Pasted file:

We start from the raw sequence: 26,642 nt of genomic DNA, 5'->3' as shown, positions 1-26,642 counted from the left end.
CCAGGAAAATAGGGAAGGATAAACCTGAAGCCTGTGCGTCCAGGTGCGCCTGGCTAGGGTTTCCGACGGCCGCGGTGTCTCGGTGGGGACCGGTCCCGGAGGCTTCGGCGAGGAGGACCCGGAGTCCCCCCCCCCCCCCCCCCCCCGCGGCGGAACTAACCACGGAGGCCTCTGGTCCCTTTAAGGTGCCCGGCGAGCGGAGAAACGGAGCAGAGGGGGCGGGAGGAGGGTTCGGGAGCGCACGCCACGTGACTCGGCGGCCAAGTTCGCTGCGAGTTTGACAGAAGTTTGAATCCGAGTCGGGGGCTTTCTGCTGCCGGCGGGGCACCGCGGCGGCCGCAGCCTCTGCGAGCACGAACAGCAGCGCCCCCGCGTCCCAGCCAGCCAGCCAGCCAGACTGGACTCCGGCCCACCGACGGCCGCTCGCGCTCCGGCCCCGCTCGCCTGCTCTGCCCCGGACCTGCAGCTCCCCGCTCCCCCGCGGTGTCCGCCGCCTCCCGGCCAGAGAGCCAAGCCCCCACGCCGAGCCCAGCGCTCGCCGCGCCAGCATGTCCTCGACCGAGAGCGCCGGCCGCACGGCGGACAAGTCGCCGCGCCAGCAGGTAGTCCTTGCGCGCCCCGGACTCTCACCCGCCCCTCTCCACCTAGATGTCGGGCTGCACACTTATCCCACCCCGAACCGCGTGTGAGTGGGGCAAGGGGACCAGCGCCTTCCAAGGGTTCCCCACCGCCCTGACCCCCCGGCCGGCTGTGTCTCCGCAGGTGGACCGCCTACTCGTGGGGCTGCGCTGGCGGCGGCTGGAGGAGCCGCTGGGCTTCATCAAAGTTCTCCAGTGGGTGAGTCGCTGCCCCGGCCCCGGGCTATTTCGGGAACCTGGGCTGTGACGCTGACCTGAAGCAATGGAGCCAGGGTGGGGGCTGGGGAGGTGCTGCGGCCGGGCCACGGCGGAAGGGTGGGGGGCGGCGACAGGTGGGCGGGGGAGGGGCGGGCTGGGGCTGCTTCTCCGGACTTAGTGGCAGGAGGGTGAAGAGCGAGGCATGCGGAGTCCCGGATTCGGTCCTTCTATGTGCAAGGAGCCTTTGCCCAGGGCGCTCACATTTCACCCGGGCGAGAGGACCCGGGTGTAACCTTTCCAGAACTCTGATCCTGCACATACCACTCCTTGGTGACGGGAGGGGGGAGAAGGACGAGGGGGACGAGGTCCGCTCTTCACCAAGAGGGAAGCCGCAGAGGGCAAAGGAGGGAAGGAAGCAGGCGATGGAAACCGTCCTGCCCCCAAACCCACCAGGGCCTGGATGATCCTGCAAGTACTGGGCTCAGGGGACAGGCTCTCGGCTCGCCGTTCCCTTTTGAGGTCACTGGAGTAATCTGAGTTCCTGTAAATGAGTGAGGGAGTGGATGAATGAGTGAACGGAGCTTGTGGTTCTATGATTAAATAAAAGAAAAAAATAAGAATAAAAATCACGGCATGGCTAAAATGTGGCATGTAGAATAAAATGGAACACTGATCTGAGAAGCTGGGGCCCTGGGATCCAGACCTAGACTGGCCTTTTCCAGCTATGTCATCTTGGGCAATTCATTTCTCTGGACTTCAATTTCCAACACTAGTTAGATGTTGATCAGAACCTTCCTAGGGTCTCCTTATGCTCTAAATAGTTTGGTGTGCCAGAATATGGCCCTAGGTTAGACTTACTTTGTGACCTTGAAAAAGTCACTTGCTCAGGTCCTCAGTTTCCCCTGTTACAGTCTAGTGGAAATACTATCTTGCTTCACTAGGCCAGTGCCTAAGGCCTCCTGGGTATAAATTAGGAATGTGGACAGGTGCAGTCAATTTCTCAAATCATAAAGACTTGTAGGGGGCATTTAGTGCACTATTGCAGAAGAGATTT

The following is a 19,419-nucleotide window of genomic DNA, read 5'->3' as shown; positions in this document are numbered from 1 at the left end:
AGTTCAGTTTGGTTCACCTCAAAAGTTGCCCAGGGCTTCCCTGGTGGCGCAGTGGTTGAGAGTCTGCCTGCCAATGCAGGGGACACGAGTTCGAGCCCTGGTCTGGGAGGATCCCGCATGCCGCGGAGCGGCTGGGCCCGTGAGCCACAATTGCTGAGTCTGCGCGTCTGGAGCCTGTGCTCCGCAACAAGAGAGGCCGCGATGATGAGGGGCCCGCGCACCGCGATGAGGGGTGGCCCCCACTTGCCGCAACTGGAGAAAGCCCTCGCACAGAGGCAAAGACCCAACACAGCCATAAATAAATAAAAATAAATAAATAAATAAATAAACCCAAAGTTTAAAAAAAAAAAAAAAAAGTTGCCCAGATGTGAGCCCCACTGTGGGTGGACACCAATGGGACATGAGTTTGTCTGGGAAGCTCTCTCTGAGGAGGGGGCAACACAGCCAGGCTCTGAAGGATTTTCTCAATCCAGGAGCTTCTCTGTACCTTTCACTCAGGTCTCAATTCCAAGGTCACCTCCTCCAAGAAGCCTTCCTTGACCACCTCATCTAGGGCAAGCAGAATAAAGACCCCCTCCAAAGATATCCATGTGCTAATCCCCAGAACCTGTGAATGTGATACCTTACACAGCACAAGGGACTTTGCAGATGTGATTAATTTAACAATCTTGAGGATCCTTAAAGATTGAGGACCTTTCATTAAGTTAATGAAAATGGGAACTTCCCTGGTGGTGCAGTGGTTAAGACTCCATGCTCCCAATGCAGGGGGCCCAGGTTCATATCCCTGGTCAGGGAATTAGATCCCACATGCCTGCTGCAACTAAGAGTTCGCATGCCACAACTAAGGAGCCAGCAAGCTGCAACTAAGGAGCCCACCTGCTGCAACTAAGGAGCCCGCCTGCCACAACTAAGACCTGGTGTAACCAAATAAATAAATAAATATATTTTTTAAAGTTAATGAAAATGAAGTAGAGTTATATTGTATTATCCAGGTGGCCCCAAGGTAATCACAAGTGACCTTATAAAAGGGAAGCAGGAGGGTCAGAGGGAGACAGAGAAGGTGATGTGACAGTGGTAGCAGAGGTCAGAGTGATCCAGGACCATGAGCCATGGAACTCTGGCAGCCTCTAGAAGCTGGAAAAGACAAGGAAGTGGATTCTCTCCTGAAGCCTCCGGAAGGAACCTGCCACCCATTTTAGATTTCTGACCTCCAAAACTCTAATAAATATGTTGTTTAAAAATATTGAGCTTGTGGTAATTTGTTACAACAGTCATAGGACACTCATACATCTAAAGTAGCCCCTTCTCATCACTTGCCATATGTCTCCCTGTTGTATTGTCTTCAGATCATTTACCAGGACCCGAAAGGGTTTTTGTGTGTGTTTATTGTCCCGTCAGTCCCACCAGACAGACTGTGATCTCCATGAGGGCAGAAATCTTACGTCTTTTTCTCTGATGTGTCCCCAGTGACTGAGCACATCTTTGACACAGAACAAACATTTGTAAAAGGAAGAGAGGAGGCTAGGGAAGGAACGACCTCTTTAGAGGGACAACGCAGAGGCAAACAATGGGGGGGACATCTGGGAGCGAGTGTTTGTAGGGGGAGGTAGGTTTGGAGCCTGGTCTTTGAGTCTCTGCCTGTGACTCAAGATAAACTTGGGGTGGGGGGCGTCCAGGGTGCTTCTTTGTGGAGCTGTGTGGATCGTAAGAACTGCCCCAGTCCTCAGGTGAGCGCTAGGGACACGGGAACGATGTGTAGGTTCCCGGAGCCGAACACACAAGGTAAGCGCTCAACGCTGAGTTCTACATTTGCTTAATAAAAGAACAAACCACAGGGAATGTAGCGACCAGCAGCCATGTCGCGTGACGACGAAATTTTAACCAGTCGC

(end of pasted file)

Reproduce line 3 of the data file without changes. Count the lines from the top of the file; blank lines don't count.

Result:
The following is a 19,419-nucleotide window of genomic DNA, read 5'->3' as shown; positions in this document are numbered from 1 at the left end: